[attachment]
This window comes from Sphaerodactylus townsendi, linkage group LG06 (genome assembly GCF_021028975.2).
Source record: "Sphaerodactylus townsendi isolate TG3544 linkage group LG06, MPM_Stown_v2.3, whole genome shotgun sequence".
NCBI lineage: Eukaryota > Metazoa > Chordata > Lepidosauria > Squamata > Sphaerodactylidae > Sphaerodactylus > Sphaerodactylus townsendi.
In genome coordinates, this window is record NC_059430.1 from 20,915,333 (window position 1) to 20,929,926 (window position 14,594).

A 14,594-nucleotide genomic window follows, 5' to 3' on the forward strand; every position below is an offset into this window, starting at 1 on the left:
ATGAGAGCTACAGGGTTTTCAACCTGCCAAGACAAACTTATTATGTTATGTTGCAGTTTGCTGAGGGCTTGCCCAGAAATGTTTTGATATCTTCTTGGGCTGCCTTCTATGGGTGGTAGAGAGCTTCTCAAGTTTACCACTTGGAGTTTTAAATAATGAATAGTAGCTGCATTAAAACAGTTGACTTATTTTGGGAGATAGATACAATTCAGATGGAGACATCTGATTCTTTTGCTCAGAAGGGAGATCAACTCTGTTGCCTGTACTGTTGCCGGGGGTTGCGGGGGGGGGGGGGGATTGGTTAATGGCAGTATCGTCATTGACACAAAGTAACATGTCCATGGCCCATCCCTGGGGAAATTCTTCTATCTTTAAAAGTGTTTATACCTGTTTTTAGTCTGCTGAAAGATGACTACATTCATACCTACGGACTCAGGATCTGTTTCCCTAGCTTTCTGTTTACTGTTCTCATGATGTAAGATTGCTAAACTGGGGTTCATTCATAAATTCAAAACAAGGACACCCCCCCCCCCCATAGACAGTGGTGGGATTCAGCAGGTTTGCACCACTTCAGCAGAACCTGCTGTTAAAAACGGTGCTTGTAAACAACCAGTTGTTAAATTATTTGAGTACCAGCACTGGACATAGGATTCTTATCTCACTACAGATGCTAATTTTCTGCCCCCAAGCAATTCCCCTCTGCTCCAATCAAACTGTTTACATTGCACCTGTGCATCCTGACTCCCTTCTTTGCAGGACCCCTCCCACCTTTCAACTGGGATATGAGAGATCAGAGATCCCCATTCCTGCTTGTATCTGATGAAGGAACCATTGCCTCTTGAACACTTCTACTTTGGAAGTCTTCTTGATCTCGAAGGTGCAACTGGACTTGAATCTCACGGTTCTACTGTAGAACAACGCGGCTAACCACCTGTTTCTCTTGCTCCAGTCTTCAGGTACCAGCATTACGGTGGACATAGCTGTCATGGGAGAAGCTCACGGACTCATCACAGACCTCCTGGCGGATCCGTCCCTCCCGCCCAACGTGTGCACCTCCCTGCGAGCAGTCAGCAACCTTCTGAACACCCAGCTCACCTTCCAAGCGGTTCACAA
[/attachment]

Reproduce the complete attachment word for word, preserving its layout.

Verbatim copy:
This window comes from Sphaerodactylus townsendi, linkage group LG06 (genome assembly GCF_021028975.2).
Source record: "Sphaerodactylus townsendi isolate TG3544 linkage group LG06, MPM_Stown_v2.3, whole genome shotgun sequence".
NCBI lineage: Eukaryota > Metazoa > Chordata > Lepidosauria > Squamata > Sphaerodactylidae > Sphaerodactylus > Sphaerodactylus townsendi.
In genome coordinates, this window is record NC_059430.1 from 20,915,333 (window position 1) to 20,929,926 (window position 14,594).

A 14,594-nucleotide genomic window follows, 5' to 3' on the forward strand; every position below is an offset into this window, starting at 1 on the left:
ATGAGAGCTACAGGGTTTTCAACCTGCCAAGACAAACTTATTATGTTATGTTGCAGTTTGCTGAGGGCTTGCCCAGAAATGTTTTGATATCTTCTTGGGCTGCCTTCTATGGGTGGTAGAGAGCTTCTCAAGTTTACCACTTGGAGTTTTAAATAATGAATAGTAGCTGCATTAAAACAGTTGACTTATTTTGGGAGATAGATACAATTCAGATGGAGACATCTGATTCTTTTGCTCAGAAGGGAGATCAACTCTGTTGCCTGTACTGTTGCCGGGGGTTGCGGGGGGGGGGGGGGATTGGTTAATGGCAGTATCGTCATTGACACAAAGTAACATGTCCATGGCCCATCCCTGGGGAAATTCTTCTATCTTTAAAAGTGTTTATACCTGTTTTTAGTCTGCTGAAAGATGACTACATTCATACCTACGGACTCAGGATCTGTTTCCCTAGCTTTCTGTTTACTGTTCTCATGATGTAAGATTGCTAAACTGGGGTTCATTCATAAATTCAAAACAAGGACACCCCCCCCCCCCATAGACAGTGGTGGGATTCAGCAGGTTTGCACCACTTCAGCAGAACCTGCTGTTAAAAACGGTGCTTGTAAACAACCAGTTGTTAAATTATTTGAGTACCAGCACTGGACATAGGATTCTTATCTCACTACAGATGCTAATTTTCTGCCCCCAAGCAATTCCCCTCTGCTCCAATCAAACTGTTTACATTGCACCTGTGCATCCTGACTCCCTTCTTTGCAGGACCCCTCCCACCTTTCAACTGGGATATGAGAGATCAGAGATCCCCATTCCTGCTTGTATCTGATGAAGGAACCATTGCCTCTTGAACACTTCTACTTTGGAAGTCTTCTTGATCTCGAAGGTGCAACTGGACTTGAATCTCACGGTTCTACTGTAGAACAACGCGGCTAACCACCTGTTTCTCTTGCTCCAGTCTTCAGGTACCAGCATTACGGTGGACATAGCTGTCATGGGAGAAGCTCACGGACTCATCACAGACCTCCTGGCGGATCCGTCCCTCCCGCCCAACGTGTGCACCTCCCTGCGAGCAGTCAGCAACCTTCTGAACACCCAGCTCACCTTCCAAGCGGTTCACAA